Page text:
China is the first chapter in the playbook being created by Levi Strauss Co to help it manage recovery from the impact of the coronavirus lockdowns around the world.
“We’re trying to learn as much as we can in China,” said Chip Bergh, the apparel manufacturer’s chief executive, on a conference call with investors.
But he also acknowledged that “China may not be a perfect model for everything that we might expect to see in the West”. (For more details, read WARC’s report: How lessons from China are informing Levi’s COVID-19 strategy.)
“It’s quite possible here in the West [that] we’re going to see a much bigger economic impact [and] more job losses,” he said. Given the range of uncertainty, he added: “We just have to see how this situation unfolds.”
As such, it is important for the brand to develop replicable best practices as it continues “to play to our strengths and learn from China, and as other markets in Western Europe begin to come back; learn from Western Europe; and just keep building our playbook as we go”.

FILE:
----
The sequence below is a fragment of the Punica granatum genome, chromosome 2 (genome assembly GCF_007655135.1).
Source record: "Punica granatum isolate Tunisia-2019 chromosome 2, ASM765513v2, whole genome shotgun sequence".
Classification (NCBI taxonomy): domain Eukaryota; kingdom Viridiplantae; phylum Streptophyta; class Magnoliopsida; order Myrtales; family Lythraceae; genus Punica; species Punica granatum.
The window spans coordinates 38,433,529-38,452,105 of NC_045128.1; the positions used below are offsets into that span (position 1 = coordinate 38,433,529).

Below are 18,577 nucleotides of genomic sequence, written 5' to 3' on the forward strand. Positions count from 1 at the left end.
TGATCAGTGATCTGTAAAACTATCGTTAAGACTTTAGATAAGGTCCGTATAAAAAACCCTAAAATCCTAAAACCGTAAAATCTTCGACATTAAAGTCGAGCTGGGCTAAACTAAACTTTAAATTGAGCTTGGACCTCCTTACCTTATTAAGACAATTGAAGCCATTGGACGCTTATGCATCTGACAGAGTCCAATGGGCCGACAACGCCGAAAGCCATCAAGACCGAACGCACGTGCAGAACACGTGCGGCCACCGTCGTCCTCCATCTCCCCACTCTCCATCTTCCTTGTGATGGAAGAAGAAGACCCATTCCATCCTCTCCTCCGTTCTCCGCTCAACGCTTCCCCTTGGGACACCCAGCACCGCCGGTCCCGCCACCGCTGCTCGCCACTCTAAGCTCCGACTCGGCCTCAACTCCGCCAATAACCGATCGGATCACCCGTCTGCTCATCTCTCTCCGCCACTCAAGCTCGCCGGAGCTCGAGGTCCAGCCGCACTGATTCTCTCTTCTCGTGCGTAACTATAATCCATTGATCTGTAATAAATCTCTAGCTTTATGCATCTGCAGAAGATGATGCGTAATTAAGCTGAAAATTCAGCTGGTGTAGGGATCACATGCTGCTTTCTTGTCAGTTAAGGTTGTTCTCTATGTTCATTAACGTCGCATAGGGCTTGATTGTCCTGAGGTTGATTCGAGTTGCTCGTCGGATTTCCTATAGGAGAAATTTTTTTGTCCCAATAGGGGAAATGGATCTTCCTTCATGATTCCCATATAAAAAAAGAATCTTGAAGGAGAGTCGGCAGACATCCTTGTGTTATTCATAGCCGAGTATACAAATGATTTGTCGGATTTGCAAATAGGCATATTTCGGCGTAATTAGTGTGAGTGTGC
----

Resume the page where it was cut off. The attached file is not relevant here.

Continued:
Harmit Singh, Levi’s EVP/chief financial officer, noted that the company had been seeking to transform its Chinese business over the last couple of years, shifting away from discounting on platforms like Tmall and moving the brand into a premium positioning.
“Before COVID-19 hit, our turnaround strategies were really gaining traction as double-digit revenue growth was eclipsing our internal expectations there,” Singh said.
Although the brand’s momentum has been disrupted by the coronavirus, he expressed confidence about its prospects in China, and the broader value of knowledge gleaned from that market as it bounces back from the pandemic.
“We are encouraged by the progress we have seen in China, and we are using artificial intelligence and consumer insights to inform the playbook we’ll use for other markets as we begin to recover,” he said.
Sourced from WARC